I have been looking for an antidote to the diet of disheartening news, real and fake, which is headlined by Trump, Brexit and international terrorism. I think I found it this week at Lord’s Cricket Ground in London; headquarters of the sport. The Afghanistan Cricket Team were participating in a little piece of cricket tradition by playing an invitation side representing the Marylebone Cricket Club, MCC. I had been at a packed Lord’s two days earlier to watch the England side beat South Africa on the exciting fourth day of a five day Test match. My fellow English were of course vocal in their support but rather genteel when compared with the flamboyantly dressed Afghan fans 48 hours later. Despite the untimely rain, in scarce supply this summer, several thousand Afghanis feted their cricketing heroes and enthusisatically expressed their national pride by chanting “AFG” in the style of Americans at the Ryder Cup. National flags were confiscated at the entrance to the ground but enough were smuggled in to provide the necessary rallying points.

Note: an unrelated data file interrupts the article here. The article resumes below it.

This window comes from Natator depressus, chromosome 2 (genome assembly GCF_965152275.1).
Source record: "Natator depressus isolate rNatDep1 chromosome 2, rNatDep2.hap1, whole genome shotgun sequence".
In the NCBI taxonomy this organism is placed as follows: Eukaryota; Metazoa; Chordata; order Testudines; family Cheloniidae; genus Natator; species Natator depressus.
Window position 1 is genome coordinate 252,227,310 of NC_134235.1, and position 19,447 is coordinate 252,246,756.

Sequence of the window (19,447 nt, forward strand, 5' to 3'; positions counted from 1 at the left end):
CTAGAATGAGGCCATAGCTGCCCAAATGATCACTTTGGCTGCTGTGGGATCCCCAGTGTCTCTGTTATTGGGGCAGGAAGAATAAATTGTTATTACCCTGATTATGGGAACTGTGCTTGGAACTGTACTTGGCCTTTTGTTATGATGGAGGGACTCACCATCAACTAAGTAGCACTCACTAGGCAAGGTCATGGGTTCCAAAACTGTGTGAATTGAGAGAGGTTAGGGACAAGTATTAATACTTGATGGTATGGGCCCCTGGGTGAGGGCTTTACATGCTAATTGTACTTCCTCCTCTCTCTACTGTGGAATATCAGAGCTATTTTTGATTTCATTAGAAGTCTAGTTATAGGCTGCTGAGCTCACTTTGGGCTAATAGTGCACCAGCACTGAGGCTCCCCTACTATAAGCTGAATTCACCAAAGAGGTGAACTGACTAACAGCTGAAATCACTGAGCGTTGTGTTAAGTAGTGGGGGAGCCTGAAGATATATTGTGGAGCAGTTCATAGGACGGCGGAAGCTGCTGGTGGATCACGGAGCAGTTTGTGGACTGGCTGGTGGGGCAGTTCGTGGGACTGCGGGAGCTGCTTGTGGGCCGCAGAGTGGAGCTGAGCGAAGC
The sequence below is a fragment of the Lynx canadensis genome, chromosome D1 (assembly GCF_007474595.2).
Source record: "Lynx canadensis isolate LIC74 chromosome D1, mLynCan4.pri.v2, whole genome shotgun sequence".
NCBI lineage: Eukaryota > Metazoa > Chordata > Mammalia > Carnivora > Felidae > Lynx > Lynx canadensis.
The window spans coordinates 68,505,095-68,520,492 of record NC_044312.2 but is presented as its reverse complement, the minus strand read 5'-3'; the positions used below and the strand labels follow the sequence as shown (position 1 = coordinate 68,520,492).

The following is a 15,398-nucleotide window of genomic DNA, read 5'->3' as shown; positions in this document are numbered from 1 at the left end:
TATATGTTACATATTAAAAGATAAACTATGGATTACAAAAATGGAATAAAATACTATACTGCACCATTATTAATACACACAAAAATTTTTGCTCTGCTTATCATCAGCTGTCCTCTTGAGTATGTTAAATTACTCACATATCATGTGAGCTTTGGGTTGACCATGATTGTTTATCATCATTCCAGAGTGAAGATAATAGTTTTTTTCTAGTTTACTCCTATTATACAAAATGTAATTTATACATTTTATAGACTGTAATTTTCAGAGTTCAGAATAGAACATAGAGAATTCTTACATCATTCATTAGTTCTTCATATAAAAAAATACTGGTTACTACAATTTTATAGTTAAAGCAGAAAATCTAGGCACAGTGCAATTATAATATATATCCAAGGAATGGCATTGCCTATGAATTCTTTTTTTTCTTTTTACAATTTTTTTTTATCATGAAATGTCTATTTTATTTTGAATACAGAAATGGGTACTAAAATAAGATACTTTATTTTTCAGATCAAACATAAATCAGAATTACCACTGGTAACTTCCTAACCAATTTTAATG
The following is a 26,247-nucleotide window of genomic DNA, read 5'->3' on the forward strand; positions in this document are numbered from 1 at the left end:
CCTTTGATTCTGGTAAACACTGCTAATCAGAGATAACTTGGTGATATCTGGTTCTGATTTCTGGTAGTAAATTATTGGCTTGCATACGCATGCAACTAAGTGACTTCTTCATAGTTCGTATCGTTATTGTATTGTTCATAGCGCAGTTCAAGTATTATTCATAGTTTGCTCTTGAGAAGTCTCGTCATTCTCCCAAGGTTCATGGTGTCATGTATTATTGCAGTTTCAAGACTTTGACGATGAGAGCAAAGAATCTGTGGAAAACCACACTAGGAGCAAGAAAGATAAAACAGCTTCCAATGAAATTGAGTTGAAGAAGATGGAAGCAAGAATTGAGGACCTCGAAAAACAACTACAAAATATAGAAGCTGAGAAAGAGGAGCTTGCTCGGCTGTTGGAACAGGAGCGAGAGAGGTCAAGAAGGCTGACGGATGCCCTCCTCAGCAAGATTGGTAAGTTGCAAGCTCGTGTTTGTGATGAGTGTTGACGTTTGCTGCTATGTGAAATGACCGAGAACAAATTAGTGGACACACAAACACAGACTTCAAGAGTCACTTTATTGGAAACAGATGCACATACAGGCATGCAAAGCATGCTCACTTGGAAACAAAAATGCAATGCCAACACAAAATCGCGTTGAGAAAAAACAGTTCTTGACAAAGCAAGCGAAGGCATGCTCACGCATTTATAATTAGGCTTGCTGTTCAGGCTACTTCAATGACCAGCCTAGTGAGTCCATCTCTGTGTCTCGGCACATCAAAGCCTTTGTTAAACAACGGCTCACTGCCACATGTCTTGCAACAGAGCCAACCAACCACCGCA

Afghanis have had precious little to shout about in the last few decades but the emergence of cricket as a national sport in only the last 20 years is a small but important miracle which they have embraced wholeheartedly. The national side has just been awarded Test status (alongside Ireland); something only 11 other countries can boast. Cricket is capable of drawing some of the largest TV audiences of any sport thanks partly to its obsessive preeminence on the Indian subcontinent. A typical series of 3 to 5 test matches each lasting up to 5 days has the potential to provide an absorbing diversion for a country that otherwise is cleaning up the terrible aftermath of the latest car bomb.
Change is good. Sport is a powerful agent of change.